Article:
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Identify Common Areas of Interest

With a short list of philanthropies in mind for outreach, rural organizations can prepare by identifying common areas of interest and ways in which the rural program aligns with the philanthropy's priorities.

Examples of ways to research the philanthropy's work include:

  • Research the philanthropy's website to understand its funding priorities, departments, initiatives, and strategies. Pay close attention to the language that the philanthropy uses. It is also important to review any publicly available information about the philanthropy and its work. Reading the philanthropy's mission statement is not enough. For example, the foundation may have a social media presence. This research will help the rural organization to identify common areas of interest and communicate them effectively.
  • Identify upcoming meetings that the philanthropy is attending or speaking at in the community (for example, a conference or a local Rotary meeting) where it may be possible to meet them.
  • Research the funder's grantees over the past five years to identify other communities that have been funded to conduct similar work. Philanthropies often list previous grantees on their websites or in annual reports. Identify the program officer for the grantee and email or call them to learn more about this grant and similar work. Show your knowledge of the work that the philanthropy has completed in the past and its relation to the work that the rural organization is doing.
  • Review publications that reference the philanthropy about a topic of mutual interest in a journal, newspaper, or philanthropic magazine (not a mass email newsletter from the philanthropy). The authors of these publications, or people who are quoted, may be important contacts.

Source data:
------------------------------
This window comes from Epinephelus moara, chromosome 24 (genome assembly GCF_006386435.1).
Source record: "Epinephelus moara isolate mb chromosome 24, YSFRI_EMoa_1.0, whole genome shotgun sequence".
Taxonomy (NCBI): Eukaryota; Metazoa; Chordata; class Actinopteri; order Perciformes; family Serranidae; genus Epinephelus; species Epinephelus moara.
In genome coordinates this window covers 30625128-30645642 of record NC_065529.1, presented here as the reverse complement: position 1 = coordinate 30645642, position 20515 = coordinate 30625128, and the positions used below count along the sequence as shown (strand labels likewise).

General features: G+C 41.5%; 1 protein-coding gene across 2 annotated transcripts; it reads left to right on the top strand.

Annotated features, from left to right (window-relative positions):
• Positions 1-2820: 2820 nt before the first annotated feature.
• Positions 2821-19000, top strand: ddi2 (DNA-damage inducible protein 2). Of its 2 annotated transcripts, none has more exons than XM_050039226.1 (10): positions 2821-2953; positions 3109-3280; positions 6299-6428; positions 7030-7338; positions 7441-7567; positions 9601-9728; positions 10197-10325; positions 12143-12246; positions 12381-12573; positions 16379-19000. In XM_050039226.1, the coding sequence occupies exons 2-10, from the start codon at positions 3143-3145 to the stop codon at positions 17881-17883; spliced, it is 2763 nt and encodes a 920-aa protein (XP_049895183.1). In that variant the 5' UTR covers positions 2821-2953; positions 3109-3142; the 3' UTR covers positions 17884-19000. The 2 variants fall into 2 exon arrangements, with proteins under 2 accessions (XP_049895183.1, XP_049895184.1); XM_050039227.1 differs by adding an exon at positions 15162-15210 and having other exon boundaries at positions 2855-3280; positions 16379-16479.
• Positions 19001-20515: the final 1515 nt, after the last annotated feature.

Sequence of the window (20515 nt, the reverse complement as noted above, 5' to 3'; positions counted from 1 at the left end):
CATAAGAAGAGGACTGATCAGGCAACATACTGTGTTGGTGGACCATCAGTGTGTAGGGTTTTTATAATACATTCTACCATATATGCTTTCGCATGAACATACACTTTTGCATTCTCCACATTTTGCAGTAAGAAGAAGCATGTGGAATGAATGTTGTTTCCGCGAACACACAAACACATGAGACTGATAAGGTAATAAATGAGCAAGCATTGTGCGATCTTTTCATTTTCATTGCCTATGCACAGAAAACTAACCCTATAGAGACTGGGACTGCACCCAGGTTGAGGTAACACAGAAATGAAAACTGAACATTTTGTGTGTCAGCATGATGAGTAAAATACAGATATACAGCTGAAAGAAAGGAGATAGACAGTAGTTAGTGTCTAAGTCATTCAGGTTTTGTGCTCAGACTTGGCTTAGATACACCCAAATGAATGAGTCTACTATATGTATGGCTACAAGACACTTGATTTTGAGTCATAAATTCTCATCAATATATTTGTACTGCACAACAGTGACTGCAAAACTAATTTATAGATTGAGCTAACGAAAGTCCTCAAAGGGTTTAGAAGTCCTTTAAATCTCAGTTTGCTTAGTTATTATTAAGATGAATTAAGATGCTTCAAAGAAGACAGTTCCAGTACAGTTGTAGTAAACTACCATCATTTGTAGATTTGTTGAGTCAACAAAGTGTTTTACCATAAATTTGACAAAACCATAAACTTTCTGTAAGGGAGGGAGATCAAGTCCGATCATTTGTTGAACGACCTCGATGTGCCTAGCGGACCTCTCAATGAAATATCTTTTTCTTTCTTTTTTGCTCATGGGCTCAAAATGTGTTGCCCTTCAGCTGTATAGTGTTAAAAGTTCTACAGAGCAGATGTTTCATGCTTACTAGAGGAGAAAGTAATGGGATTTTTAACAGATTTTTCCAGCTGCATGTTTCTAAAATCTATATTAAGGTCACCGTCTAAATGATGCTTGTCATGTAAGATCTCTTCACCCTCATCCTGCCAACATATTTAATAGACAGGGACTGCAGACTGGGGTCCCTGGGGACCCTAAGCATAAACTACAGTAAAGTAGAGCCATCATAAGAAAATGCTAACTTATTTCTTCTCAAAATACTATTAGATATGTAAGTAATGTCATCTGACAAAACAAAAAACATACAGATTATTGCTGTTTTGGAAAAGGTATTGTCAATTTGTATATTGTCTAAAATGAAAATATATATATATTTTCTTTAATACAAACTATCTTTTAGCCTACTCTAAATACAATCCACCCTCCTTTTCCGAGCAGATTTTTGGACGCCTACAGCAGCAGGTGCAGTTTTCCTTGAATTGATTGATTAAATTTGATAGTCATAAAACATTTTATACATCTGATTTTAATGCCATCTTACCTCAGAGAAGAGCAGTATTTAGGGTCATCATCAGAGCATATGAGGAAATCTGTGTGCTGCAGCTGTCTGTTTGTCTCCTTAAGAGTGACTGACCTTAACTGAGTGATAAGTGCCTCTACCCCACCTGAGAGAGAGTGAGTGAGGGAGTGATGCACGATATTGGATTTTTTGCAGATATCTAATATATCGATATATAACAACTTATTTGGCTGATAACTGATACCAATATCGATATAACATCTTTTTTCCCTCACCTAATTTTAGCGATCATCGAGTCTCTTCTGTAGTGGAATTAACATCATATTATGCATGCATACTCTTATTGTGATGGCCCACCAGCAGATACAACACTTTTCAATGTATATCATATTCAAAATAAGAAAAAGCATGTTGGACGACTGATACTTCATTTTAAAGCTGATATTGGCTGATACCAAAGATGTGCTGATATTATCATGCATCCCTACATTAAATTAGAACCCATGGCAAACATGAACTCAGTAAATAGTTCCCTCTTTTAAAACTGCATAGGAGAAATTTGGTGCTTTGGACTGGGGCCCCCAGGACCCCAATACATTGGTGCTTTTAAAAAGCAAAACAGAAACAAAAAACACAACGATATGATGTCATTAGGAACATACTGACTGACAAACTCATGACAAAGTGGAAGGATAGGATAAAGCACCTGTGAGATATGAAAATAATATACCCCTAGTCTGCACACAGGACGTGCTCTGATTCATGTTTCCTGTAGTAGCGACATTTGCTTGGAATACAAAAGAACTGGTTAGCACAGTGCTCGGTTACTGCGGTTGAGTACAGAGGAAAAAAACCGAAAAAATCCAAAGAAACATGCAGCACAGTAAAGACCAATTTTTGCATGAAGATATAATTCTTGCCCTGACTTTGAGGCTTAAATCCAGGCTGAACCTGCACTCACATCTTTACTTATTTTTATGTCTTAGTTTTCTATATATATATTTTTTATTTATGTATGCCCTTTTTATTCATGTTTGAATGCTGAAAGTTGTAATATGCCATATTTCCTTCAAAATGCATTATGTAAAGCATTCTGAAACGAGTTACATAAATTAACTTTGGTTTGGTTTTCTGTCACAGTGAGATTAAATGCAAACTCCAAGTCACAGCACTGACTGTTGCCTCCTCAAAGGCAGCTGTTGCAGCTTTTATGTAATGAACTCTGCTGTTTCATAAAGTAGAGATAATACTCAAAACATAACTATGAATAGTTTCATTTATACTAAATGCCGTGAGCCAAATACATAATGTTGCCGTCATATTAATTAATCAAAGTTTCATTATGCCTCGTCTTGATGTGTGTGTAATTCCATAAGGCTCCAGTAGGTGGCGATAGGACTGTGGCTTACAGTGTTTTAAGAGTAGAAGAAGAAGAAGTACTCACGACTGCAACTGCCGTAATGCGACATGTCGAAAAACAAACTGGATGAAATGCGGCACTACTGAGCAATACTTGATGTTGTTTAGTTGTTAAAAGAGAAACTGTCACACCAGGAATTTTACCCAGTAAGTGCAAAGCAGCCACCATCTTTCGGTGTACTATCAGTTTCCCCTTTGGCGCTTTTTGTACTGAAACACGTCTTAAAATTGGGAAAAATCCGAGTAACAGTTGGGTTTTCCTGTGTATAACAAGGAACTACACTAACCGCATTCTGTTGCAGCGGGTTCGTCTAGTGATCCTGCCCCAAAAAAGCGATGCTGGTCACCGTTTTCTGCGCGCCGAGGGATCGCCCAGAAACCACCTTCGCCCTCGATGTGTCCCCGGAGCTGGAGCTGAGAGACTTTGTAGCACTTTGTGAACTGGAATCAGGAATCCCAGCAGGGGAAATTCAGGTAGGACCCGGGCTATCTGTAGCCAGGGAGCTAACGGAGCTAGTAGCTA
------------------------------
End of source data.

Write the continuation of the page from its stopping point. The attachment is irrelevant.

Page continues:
Implementation Considerations

The information you collect on the funder’s interests and past grantmaking will be helpful not only to identify potential opportunities to connect with project officers or other staff through mutual acquaintances, but can offer insight about how likely it may be for a project to receive a grant. For example, if a philanthropic organization almost exclusively funds projects in a given geographic area, an application from a different state would be unlikely to win support.

Resources to Learn More

New Frontiers for Funding: An Introduction to Grantmaking in Rural Aging
Document
Provides guidance on identifying partners, working in partnership with the community, and thinking about sustainability, with a focus on grantmakers working on programs in the field of rural aging.
Organization(s): Grantmakers in Aging
Date: 2017

Successful Corporate and Foundation Fundraising for Nonprofits
Presentation Slides
Provides a brief overview about building relationships with corporate funders and foundations for nonprofit organizations.
Author(s): Feather, J.
Organization(s): Grantmakers in Aging